They view the Redstone and Atlas rockets and a Mercury space capsule. Kamanin finds the Mercury very cramped, but notes that it is equipped with all the necessities. Glenn tells him it was possible for the astronaut to wear a parachute, but Glenn chose not to - he didn't believe he could really use it in an emergency anyway. Afterwards they were introduced to President Kennedy and Vice-President Johnson.
President John F. Kennedy announced that Robert R. Gilruth, Director of Manned Spacecraft Center, would receive the President's Award for Distinguished Federal Civilian Service. This award was made for his successful accomplishment of 'one of the most complex tasks ever presented to man in this country. . . the achievement of manned flight in orbit around the earth.'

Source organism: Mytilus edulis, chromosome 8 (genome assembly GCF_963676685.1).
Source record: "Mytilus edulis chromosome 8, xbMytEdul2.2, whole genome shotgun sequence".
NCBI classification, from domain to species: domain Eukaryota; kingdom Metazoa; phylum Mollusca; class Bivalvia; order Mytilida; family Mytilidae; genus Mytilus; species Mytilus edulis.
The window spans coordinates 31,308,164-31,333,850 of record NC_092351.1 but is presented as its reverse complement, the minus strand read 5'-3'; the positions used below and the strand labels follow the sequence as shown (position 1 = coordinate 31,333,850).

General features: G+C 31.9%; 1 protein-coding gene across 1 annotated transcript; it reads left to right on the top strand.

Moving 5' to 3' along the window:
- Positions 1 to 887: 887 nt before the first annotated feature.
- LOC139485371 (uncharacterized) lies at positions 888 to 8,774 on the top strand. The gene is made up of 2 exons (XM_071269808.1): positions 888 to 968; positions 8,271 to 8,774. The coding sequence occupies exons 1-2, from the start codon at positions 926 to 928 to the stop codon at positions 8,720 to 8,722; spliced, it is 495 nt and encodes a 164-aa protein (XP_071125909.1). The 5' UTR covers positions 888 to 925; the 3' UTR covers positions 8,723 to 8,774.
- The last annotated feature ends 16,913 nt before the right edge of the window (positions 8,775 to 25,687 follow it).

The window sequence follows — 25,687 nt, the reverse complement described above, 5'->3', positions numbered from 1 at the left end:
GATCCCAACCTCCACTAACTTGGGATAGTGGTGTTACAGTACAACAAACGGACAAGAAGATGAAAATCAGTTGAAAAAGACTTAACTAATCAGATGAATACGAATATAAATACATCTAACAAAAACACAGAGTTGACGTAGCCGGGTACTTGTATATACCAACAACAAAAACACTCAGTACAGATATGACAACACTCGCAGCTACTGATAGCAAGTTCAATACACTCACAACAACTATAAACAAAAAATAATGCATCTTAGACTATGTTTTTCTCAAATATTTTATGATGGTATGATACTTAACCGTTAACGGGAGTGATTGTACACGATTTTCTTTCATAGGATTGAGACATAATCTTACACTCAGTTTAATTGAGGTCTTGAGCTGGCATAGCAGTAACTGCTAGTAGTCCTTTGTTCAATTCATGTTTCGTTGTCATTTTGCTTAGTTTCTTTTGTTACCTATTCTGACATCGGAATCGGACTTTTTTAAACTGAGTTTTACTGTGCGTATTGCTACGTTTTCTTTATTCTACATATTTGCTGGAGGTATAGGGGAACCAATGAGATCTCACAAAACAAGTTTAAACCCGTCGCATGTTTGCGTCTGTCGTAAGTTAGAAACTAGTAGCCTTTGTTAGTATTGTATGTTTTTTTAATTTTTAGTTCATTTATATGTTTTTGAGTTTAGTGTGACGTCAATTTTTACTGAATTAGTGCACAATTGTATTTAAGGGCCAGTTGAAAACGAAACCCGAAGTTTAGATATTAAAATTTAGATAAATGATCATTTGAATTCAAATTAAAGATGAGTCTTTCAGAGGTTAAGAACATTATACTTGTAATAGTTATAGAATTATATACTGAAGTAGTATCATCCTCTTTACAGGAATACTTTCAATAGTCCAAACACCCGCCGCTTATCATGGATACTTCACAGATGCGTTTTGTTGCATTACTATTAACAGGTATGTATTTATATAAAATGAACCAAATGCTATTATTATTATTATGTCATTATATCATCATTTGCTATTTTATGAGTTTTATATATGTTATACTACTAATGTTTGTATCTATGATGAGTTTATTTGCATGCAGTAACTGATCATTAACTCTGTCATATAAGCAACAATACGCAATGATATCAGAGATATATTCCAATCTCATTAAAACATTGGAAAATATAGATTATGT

President John F. Kennedy spoke at Rice University, Houston, Tex., where he said:
"Man, in his quest for knowledge and progress, is determined and cannot be deterred. The exploration of space will go ahead, whether we join in it or not, and it is one of the great adventures of all time, and no nation which expects to be the leader of other nations can expect to stay behind in this race for space. . . .
"We choose to go to the moon in this decade and do the other things, not because they are easy, but because they are hard, because that goal will serve to organize and measure the best of our energies and skills, because that challenge is one that we are willing to accept, one we are unwilling to postpone, and one which we intend to win, and the others, too.
"It is for these reasons that I regard the decision last year to shift our efforts in space from low to high gear as among the most important decisions that will be made during my incumbency in the office of the Presidency. . . ."